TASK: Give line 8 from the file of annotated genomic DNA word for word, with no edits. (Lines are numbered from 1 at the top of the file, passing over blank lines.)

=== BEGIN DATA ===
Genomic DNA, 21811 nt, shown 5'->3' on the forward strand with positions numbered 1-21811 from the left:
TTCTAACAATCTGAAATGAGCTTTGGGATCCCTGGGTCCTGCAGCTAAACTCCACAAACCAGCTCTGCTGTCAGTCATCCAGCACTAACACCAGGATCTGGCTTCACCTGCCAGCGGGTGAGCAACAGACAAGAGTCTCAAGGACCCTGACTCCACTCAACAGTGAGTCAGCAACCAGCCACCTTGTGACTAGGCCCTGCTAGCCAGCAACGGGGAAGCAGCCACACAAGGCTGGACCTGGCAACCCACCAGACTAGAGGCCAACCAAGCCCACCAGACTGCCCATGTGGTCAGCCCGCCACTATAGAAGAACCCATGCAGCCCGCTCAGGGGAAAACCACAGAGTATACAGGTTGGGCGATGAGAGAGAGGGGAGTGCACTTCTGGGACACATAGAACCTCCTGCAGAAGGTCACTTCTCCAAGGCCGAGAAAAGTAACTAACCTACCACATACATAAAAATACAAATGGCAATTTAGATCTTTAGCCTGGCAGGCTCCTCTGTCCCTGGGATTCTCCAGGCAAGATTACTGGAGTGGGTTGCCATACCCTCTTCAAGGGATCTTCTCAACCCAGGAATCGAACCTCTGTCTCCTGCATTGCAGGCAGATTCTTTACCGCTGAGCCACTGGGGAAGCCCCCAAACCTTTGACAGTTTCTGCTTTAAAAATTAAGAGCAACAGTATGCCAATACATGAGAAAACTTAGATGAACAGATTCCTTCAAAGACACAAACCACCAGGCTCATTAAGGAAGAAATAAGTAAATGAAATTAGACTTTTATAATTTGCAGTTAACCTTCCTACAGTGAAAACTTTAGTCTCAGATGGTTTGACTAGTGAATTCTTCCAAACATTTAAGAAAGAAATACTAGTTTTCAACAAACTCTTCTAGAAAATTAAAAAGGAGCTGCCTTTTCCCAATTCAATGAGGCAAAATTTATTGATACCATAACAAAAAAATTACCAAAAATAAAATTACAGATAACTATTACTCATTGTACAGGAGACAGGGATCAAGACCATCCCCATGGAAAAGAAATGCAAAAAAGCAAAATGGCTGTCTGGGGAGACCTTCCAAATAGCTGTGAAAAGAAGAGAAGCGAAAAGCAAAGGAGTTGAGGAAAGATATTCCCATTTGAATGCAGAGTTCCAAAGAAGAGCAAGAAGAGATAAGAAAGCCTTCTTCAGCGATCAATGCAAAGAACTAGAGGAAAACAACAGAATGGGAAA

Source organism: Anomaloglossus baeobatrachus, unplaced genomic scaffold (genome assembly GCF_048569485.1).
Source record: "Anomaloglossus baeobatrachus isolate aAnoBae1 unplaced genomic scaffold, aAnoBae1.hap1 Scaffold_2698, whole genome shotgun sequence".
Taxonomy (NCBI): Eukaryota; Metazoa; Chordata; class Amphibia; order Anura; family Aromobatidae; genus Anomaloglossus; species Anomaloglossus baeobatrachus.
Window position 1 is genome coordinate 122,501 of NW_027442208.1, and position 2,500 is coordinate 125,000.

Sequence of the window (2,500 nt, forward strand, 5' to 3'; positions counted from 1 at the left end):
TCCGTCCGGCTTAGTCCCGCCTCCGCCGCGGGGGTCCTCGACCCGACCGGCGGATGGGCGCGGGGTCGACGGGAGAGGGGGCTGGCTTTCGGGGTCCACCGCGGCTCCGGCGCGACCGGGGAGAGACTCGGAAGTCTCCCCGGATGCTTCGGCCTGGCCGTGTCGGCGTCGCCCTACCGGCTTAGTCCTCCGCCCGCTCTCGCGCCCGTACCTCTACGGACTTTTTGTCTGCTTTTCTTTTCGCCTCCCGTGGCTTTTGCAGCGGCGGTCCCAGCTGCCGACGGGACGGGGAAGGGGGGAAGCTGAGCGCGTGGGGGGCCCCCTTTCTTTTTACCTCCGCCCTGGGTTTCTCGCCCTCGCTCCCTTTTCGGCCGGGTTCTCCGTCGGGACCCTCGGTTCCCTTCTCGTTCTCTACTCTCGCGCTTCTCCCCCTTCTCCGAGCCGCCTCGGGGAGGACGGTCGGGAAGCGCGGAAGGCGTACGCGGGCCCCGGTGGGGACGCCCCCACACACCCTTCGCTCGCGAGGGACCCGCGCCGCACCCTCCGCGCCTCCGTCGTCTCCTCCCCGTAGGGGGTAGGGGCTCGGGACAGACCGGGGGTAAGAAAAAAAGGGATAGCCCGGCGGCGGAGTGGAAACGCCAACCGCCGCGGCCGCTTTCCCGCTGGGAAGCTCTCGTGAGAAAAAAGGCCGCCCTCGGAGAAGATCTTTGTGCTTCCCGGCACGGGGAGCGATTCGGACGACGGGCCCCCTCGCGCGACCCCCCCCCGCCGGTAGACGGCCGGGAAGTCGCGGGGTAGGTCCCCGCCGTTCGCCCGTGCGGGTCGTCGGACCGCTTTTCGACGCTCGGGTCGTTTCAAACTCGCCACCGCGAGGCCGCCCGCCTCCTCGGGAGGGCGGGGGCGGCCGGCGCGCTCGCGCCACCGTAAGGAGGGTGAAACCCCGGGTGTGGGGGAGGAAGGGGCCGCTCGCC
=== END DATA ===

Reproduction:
TCCGTCCGGCTTAGTCCCGCCTCCGCCGCGGGGGTCCTCGACCCGACCGGCGGATGGGCGCGGGGTCGACGGGAGAGGGGGCTGGCTTTCGGGGTCCACCGCGGCTCCGGCGCGACCGGGGAGAGACTCGGAAGTCTCCCCGGATGCTTCGGCCTGGCCGTGTCGGCGTCGCCCTACCGGCTTAGTCCTCCGCCCGCTCTCGCGCCCGTACCTCTACGGACTTTTTGTCTGCTTTTCTTTTCGCCTCCCGTGGCTTTTGCAGCGGCGGTCCCAGCTGCCGACGGGACGGGGAAGGGGGGAAGCTGAGCGCGTGGGGGGCCCCCTTTCTTTTTACCTCCGCCCTGGGTTTCTCGCCCTCGCTCCCTTTTCGGCCGGGTTCTCCGTCGGGACCCTCGGTTCCCTTCTCGTTCTCTACTCTCGCGCTTCTCCCCCTTCTCCGAGCCGCCTCGGGGAGGACGGTCGGGAAGCGCGGAAGGCGTACGCGGGCCCCGGTGGGGACGCCCCCACACACCCTTCGCTCGCGAGGGACCCGCGCCGCACCCTCCGCGCCTCCGTCGTCTCCTCCCCGTAGGGGGTAGGGGCTCGGGACAGACCGGGGGTAAGAAAAAAAGGGATAGCCCGGCGGCGGAGTGGAAACGCCAACCGCCGCGGCCGCTTTCCCGCTGGGAAGCTCTCGTGAGAAAAAAGGCCGCCCTCGGAGAAGATCTTTGTGCTTCCCGGCACGGGGAGCGATTCGGACGACGGGCCCCCTCGCGCGACCCCCCCCCGCCGGTAGACGGCCGGGAAGTCGCGGGGTAGGTCCCCGCCGTTCGCCCGTGCGGGTCGTCGGACCGCTTTTCGACGCTCGGGTCGTTTCAAACTCGCCACCGCGAGGCCGCCCGCCTCCTCGGGAGGGCGGGGGCGGCCGGCGCGCTCGCGCCACCGTAAGGAGGGTGAAACCCCGGGTGTGGGGGAGGAAGGGGCCGCTCGCC